Inside Yota Kakuda's cheese-tart shop, baked goods appear to float in midair
TOKYO – Having completed Bake Sendai earlier this year, Japanese designer Yota Kakuda created another cheese-tart outlet for Bake in Tokyo’s Kita-Senju district, this time inspired by the stained acrylic-resin experiments of Shiro Kuramata.
In a spirit similar to that of the shop in Sendai, the Tokyo interior balances a scrubbed industrial look with a fresh fruity palette. Through grey-framed glazing, passers-by can see a long acrylic-resin counter tinged with an ombre of pink, orange, yellow and green that grades into colourless transparency.
The generic factory-like space – concrete floor, plaster walls finished in mortar, and custom grey aluminium tiles – suits not just the straightforward name of the bakery but also its assembly-line business model, which focuses on a single product. The ascetic plainness of Kakuda’s interior is bathed, however, in the blushing hues of the countertop, on which a plethora of tarts appears to float.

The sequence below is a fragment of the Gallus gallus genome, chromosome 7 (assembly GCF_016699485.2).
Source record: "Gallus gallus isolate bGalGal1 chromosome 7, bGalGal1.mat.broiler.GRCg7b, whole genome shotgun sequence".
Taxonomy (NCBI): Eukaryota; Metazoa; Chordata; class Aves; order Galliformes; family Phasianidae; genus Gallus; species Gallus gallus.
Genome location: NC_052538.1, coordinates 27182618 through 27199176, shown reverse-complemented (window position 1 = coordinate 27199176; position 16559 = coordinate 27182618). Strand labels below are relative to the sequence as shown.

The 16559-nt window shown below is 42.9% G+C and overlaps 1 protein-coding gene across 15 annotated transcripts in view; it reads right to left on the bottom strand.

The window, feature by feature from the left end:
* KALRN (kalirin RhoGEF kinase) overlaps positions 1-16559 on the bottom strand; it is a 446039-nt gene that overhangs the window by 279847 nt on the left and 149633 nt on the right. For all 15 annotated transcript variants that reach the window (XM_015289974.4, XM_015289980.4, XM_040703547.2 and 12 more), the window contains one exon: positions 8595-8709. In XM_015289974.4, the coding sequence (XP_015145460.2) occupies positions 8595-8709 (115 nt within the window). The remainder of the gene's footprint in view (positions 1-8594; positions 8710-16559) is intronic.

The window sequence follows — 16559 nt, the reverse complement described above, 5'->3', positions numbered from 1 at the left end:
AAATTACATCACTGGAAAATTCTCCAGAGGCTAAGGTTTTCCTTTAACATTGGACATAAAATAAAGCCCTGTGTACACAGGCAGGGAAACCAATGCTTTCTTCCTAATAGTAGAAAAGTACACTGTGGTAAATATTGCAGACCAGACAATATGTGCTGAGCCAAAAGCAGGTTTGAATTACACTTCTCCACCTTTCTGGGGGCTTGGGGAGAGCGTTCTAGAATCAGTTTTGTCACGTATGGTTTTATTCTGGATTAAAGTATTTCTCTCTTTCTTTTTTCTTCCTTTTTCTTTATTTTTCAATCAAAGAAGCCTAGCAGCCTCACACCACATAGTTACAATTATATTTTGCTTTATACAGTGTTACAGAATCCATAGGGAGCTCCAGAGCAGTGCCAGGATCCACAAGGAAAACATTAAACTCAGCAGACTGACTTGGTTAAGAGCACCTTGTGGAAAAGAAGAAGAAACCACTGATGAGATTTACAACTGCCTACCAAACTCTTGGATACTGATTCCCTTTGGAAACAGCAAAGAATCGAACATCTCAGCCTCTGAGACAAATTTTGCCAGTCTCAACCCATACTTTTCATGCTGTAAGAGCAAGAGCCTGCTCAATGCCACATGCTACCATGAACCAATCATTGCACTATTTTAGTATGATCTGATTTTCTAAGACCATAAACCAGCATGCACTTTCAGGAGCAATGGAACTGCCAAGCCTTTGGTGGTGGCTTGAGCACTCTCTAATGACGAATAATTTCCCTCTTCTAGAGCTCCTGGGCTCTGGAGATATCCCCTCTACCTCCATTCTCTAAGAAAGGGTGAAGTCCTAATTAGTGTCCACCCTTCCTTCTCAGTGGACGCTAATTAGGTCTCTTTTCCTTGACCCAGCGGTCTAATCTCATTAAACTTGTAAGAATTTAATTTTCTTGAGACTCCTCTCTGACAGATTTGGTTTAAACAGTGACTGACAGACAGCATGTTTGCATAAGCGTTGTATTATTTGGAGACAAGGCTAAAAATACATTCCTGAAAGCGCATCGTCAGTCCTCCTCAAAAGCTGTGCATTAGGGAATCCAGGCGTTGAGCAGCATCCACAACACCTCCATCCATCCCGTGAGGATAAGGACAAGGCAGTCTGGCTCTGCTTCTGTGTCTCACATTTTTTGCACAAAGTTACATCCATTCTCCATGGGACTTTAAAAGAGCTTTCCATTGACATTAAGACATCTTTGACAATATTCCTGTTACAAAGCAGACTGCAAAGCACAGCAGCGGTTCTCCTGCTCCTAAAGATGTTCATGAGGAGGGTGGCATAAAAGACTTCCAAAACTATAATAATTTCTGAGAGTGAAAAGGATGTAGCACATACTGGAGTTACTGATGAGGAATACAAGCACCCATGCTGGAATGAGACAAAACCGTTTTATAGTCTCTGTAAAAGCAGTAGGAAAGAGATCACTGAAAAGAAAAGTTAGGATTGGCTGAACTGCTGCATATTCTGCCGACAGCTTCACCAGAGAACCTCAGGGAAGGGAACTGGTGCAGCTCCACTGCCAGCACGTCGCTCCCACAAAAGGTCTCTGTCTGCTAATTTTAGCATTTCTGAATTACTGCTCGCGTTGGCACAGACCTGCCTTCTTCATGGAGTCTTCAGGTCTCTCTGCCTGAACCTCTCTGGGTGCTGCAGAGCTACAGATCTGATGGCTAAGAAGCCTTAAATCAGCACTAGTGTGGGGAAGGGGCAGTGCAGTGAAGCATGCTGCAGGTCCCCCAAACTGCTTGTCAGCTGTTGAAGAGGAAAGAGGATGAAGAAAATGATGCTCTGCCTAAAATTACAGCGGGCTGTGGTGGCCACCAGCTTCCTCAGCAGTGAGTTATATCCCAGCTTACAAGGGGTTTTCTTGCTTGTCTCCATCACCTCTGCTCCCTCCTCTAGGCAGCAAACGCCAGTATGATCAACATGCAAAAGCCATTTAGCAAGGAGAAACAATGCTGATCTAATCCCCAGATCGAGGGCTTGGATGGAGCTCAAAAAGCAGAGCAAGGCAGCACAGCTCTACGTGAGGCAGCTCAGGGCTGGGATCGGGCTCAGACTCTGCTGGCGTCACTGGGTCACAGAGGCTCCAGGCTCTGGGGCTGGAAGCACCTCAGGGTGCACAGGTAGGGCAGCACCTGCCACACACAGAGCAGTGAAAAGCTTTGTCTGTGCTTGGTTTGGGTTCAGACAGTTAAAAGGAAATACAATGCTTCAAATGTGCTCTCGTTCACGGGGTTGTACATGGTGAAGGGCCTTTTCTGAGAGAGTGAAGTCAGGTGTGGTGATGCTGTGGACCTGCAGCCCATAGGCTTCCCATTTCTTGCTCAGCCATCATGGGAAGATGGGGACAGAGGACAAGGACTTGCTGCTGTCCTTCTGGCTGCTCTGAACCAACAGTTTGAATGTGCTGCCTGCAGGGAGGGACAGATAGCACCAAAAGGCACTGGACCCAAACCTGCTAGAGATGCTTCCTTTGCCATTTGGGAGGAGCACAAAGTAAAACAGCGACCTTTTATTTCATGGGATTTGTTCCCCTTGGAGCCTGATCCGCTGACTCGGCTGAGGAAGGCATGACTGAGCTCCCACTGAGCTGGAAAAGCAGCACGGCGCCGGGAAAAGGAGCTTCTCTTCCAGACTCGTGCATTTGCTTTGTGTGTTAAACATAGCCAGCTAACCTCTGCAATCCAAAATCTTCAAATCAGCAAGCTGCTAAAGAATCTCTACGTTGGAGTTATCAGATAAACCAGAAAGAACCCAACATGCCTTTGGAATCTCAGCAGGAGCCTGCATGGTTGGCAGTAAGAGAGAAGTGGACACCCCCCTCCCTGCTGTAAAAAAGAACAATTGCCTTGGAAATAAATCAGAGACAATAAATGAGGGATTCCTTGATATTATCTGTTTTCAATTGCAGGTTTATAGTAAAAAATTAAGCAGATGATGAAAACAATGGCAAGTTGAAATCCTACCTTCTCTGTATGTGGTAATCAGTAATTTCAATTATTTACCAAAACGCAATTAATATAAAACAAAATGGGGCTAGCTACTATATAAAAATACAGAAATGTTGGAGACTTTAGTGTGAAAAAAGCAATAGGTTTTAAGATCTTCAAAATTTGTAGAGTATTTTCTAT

The designer is a graduate of the Royal College of Art, where he studied under Ron Arad before joining Muji back home in Japan. Five years ago, Kakuda set up his own studio in Tokyo. For Bake Kitasenju, he used acrylic panels in the manner of rose-tinted glasses, colouring views inside and outside and washing the disciplined monotony of grey surfaces with warmth and cheer. In turn, subdued shades throughout the rest of the space – predominantly grey, except for an industrial oven and a cluster of white takeaway pastry boxes on the rear wall – highlight a counter that looks good enough to eat.
Photos Atsushi Nakamichi for Nacása & Partners Inc.